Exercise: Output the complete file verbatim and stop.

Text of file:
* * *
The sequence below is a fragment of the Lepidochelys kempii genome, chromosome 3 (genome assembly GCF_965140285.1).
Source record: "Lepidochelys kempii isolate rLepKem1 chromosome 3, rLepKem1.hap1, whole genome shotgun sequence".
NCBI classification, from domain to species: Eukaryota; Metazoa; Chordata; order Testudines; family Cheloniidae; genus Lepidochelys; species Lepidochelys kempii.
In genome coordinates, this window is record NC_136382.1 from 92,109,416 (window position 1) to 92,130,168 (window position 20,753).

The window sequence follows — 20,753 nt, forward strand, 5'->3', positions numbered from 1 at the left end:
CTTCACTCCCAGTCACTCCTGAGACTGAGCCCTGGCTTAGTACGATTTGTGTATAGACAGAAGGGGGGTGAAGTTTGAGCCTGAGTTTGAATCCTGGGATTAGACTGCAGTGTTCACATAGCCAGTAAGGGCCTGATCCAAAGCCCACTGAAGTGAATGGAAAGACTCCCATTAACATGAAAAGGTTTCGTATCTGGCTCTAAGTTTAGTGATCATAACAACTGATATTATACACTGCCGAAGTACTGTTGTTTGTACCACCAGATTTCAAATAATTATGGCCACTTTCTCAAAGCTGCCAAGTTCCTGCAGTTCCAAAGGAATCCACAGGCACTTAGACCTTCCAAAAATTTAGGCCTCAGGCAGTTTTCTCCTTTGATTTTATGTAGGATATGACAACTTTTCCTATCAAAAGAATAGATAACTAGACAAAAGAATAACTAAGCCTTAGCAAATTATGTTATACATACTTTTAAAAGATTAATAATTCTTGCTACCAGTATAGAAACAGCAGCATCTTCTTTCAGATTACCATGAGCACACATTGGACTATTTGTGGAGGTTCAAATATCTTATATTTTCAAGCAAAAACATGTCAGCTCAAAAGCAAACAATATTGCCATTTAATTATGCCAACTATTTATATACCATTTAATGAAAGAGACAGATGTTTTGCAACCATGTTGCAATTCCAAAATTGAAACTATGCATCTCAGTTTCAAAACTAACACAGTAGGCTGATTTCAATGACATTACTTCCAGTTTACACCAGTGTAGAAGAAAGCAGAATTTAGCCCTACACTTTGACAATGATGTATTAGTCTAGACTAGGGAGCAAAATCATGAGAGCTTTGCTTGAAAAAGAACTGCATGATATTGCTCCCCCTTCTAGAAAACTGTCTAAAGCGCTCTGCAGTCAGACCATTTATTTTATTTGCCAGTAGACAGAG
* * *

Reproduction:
The sequence below is a fragment of the Lepidochelys kempii genome, chromosome 3 (genome assembly GCF_965140285.1).
Source record: "Lepidochelys kempii isolate rLepKem1 chromosome 3, rLepKem1.hap1, whole genome shotgun sequence".
NCBI classification, from domain to species: Eukaryota; Metazoa; Chordata; order Testudines; family Cheloniidae; genus Lepidochelys; species Lepidochelys kempii.
In genome coordinates, this window is record NC_136382.1 from 92,109,416 (window position 1) to 92,130,168 (window position 20,753).

The window sequence follows — 20,753 nt, forward strand, 5'->3', positions numbered from 1 at the left end:
CTTCACTCCCAGTCACTCCTGAGACTGAGCCCTGGCTTAGTACGATTTGTGTATAGACAGAAGGGGGGTGAAGTTTGAGCCTGAGTTTGAATCCTGGGATTAGACTGCAGTGTTCACATAGCCAGTAAGGGCCTGATCCAAAGCCCACTGAAGTGAATGGAAAGACTCCCATTAACATGAAAAGGTTTCGTATCTGGCTCTAAGTTTAGTGATCATAACAACTGATATTATACACTGCCGAAGTACTGTTGTTTGTACCACCAGATTTCAAATAATTATGGCCACTTTCTCAAAGCTGCCAAGTTCCTGCAGTTCCAAAGGAATCCACAGGCACTTAGACCTTCCAAAAATTTAGGCCTCAGGCAGTTTTCTCCTTTGATTTTATGTAGGATATGACAACTTTTCCTATCAAAAGAATAGATAACTAGACAAAAGAATAACTAAGCCTTAGCAAATTATGTTATACATACTTTTAAAAGATTAATAATTCTTGCTACCAGTATAGAAACAGCAGCATCTTCTTTCAGATTACCATGAGCACACATTGGACTATTTGTGGAGGTTCAAATATCTTATATTTTCAAGCAAAAACATGTCAGCTCAAAAGCAAACAATATTGCCATTTAATTATGCCAACTATTTATATACCATTTAATGAAAGAGACAGATGTTTTGCAACCATGTTGCAATTCCAAAATTGAAACTATGCATCTCAGTTTCAAAACTAACACAGTAGGCTGATTTCAATGACATTACTTCCAGTTTACACCAGTGTAGAAGAAAGCAGAATTTAGCCCTACACTTTGACAATGATGTATTAGTCTAGACTAGGGAGCAAAATCATGAGAGCTTTGCTTGAAAAAGAACTGCATGATATTGCTCCCCCTTCTAGAAAACTGTCTAAAGCGCTCTGCAGTCAGACCATTTATTTTATTTGCCAGTAGACAGAG